A growing number of cancer cases allegedly connected with foul landfills have been detected in villages of Dongguan City of Guangdong Province.
In Yuanfeng village, located in the Humen town famous for garment manufacturing, 11 of the 400 residents have been diagnosed with cancer over the past six years, nine of whom have died.
The incidence of the disease is about three times that of the national average.
On average, 2 million people, or 0.15 percent of the country's population, are diagnosed with cancer each year, according to the Ministry of Health.
In another two villages of Niushan community, six of seven cancer patients have died over the past three years.
The villagers were exposed to mountains of trash in the landfills, which reached capacity a couple of years ago but still accept tons of waste produced by the expanding urban population.
According to a report by Guangzhou Daily, the government outsourced the landfills in Niushan to private operators three years ago, but did not manage them well.
The profit-driven operators accept waste from other towns, charging 150 to 200 yuan (US$22 to US$29) for every truckload of trash. They also collect fees from garbage collectors, said villagers.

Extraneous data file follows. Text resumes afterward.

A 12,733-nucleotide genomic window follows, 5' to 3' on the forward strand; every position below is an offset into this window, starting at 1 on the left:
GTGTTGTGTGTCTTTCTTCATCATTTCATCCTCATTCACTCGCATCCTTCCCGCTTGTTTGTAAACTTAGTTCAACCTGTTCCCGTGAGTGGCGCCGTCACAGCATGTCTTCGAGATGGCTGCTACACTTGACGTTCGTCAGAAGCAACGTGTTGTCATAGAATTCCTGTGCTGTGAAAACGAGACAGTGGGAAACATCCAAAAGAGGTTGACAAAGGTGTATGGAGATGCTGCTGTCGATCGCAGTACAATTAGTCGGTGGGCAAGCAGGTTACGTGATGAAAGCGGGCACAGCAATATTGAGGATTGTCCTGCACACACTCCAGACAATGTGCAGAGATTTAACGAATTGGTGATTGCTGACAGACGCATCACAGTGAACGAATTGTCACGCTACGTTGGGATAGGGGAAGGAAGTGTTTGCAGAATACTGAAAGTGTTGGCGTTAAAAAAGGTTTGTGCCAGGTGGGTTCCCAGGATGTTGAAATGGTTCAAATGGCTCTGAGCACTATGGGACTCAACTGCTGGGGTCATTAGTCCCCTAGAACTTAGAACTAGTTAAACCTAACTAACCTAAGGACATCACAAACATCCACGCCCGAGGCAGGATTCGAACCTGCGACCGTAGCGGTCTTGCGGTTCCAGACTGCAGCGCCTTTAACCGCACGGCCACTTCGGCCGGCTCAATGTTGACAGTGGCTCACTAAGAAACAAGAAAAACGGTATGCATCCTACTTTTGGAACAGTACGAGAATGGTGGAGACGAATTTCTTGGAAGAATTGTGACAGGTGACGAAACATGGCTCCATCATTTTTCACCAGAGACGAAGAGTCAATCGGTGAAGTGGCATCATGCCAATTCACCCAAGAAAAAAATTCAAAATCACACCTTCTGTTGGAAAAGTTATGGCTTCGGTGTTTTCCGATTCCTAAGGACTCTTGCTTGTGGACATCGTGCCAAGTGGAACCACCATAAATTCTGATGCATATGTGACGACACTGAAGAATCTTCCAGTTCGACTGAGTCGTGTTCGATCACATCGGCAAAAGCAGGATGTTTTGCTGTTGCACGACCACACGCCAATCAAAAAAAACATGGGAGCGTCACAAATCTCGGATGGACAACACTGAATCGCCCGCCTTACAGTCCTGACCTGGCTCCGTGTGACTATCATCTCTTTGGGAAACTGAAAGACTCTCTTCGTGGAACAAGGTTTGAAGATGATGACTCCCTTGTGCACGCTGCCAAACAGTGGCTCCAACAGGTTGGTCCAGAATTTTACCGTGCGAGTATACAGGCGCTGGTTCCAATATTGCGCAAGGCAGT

Without proper treatment, the trash in the landfills, amounting to 4 million tons in Yuanfeng, was completely exposed to the air, giving off horrible smells and forcing the villagers to close their windows year round.
Villagers' appeals to close the landfills finally got a response from the local government recently when Mayor Li Yuquan gave instructions to "take care of the issue seriously".
When it closes the landfill in Niushan, the government plans to take back the operation rights, said Liu Guangxiang, director of the public service center of Dongcheng district.
In Yuanfeng, the town government will invest 40 million to revamp the landfill into a methane power plant in two years.
However, experts said the damaged environment could not be fully recovered, and it would continue to affect the lives of the villagers for generations.
"Once people become aware of environmental pollution, it has already developed to a very serious level. Residents in Yuanfeng have paid a bitter price for pollution," said Shi Hanping, a professor with the First Hospital Affiliated to Sun Yat-sen University, who showed great concern over the abnormally high cancer rate.
He said it is impossible to remove the pollution completely because even the groundwater has been tainted.
Dongguan generates about 4.5 million tons of trash a year, but only 23 percent receives proper treatment. The rest is simply buried or just piled up in the open air.
(China Daily September 23, 2009)